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Whistler's Roger McCarthy inducted into Laurentian Ski Museum Hall of Fame

Turning around Mont Tremblant in a few years stands out as defining moment


Roger McCarthy joins a long list of athletes, builders, organizations and journalists who've gained prominence in skiing after being inducted into the Laurentian Ski Museum's Hall of Fame.

McCarthy joins the likes of Nancy Greene-Raine, Jean-Luc Brassard and Alexandre Bilodeau — among others — and was recognized for a career that spans decades and marks numerous accomplishments.

"I'm thrilled," said McCarthy, who returned Tuesday, Oct. 25 after a weekend ceremony in St. Sauveur, Quebec.

McCarthy said he was humbled by the gesture but preferred to share his recognition among his colleagues at Mont Tremblant, where he worked from 1991 to 1998. "You might conduct the orchestra, but you don't make the music," he said.

McCarthy was instrumental in his role at Tremblant, which was nearly in bankruptcy protection when Intrawest bought it and pegged him to take on the challenge of turning around the resort in 1991.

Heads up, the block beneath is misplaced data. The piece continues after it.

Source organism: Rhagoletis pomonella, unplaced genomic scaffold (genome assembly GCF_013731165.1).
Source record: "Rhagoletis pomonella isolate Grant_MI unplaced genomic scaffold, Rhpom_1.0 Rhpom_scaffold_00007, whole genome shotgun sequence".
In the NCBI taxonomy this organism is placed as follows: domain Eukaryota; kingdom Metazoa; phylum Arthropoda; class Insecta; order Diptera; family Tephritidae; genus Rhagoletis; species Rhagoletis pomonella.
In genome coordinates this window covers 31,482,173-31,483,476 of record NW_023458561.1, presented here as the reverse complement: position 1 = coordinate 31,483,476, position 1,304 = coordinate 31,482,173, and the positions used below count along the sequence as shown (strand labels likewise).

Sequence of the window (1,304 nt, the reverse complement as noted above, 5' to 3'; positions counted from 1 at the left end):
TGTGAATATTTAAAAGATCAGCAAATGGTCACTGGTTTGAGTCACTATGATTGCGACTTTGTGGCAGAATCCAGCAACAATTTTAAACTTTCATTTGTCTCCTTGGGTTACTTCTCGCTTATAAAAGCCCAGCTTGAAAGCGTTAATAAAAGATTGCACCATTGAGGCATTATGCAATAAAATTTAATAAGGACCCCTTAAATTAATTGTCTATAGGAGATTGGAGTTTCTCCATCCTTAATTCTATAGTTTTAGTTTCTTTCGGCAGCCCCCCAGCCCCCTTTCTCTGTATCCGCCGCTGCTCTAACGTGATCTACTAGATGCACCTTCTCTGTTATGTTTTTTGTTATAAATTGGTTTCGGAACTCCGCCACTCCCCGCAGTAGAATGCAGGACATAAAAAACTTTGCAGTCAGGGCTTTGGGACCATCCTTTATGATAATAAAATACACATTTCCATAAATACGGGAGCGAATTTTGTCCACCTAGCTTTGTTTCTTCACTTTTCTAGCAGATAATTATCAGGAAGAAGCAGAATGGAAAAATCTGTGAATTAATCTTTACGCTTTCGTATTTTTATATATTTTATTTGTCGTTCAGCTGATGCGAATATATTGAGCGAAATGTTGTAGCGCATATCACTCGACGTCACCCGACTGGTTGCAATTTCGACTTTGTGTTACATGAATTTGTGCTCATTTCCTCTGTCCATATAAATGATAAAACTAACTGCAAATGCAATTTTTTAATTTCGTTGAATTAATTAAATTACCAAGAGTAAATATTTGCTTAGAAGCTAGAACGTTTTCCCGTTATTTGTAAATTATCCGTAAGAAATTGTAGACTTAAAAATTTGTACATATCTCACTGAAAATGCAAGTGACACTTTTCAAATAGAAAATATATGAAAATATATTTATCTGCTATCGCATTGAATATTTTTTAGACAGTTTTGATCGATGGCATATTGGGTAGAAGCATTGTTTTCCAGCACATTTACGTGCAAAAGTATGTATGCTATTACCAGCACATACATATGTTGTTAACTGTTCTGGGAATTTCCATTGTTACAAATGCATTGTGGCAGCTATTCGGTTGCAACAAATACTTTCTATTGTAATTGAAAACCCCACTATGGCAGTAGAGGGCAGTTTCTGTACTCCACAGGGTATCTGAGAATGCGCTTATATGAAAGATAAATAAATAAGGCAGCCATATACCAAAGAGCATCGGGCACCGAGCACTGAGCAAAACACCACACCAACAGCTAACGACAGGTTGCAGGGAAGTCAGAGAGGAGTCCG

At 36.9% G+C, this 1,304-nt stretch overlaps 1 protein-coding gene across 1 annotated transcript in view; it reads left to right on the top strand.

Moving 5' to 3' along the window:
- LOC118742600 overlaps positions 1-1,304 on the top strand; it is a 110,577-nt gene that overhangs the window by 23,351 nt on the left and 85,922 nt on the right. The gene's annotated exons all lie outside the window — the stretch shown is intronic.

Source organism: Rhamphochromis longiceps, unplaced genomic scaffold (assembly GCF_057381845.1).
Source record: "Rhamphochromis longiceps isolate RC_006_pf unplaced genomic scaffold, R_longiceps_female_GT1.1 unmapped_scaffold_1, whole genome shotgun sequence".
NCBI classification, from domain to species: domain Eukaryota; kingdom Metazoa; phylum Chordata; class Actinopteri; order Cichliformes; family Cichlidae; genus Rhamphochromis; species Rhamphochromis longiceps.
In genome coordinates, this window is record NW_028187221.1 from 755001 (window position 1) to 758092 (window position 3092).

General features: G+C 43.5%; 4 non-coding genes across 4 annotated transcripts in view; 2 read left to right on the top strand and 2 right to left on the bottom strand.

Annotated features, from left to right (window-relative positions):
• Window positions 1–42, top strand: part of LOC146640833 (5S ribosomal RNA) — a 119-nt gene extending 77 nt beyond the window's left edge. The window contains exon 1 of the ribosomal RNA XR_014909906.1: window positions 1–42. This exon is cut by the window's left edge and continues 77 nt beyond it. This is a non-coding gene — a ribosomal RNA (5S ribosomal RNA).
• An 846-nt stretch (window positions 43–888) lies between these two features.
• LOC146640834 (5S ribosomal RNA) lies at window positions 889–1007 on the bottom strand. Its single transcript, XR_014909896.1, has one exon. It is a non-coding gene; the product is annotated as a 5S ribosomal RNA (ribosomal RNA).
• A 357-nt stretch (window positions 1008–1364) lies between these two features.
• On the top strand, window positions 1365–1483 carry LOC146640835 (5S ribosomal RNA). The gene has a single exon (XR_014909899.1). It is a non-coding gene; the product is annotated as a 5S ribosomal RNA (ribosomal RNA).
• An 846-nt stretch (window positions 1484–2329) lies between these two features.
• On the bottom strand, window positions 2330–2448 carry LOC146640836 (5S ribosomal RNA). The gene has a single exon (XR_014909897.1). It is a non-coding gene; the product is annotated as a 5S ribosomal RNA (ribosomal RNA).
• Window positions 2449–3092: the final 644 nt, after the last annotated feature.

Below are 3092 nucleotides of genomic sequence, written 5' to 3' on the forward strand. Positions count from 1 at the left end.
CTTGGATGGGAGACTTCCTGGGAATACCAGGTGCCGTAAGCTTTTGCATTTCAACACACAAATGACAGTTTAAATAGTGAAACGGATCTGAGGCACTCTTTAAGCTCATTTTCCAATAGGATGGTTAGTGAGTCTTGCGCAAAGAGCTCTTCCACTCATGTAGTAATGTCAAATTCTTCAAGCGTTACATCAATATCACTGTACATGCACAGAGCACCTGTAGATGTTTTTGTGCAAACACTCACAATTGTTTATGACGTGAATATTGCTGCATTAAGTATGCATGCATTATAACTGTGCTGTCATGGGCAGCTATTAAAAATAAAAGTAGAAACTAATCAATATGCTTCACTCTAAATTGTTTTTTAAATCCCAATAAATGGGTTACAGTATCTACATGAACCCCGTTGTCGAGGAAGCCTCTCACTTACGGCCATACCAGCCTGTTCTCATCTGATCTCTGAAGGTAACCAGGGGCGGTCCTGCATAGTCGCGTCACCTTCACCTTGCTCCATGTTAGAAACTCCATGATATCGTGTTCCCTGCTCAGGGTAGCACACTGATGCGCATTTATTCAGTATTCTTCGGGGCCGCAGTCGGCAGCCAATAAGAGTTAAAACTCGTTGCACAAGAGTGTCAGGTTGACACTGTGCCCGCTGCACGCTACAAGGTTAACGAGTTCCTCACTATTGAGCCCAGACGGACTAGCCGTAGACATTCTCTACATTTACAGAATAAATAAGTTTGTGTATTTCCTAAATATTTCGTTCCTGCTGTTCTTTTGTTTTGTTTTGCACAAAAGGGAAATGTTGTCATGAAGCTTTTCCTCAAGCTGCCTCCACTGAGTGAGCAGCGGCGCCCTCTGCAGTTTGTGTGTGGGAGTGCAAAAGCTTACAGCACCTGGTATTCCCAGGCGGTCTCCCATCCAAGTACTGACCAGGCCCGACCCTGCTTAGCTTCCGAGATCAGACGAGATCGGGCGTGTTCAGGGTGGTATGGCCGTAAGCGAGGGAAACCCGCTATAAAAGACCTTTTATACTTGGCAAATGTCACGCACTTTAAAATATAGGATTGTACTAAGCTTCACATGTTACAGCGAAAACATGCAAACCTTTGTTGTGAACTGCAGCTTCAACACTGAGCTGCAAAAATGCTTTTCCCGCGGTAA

"It had the reputation as the worst ski resort in North America," said McCarthy.

One of Whistler's founding fathers and the former senior vice president of Intrawest Mountain Resorts, Hugh Smythe — who goes way back with McCarthy — said his long-time friend built a great team at Tremblant, which went on to win industry awards in as few as four years later.

"That gives you a little bit of an idea of the turnaround," said Smythe. "He did a phenomenal job."

McCarthy, who runs a consulting business, agreed he is semi-retired, but still works on projects from time to time. He skis more than 60 days a year at Whistler, and in the U.S. and France, which is ahead of North America in automation.

Four or five years ago, McCarthy said he was in a resort near Grenoble, France, having a look at the snowmaking operation. In North America, McCarthy said the snowmaking building likely has several snowmobiles parked outside, and inside there's a lunch room, and probably a drying room for the crew's gear.

"I'm with these three French guys and they're all on skis. We go to the snowmaking building — there wasn't even a chair inside it. Never mind a lunch room. It's just compressors and pumps. One guy reaches into his backpack, pulls out a laptop and he hands it to the other guy — and that guy leaves and makes snow from home," McCarthy said.

"That's the kind of stuff we've got to look at," he said. "They're a lot more automated."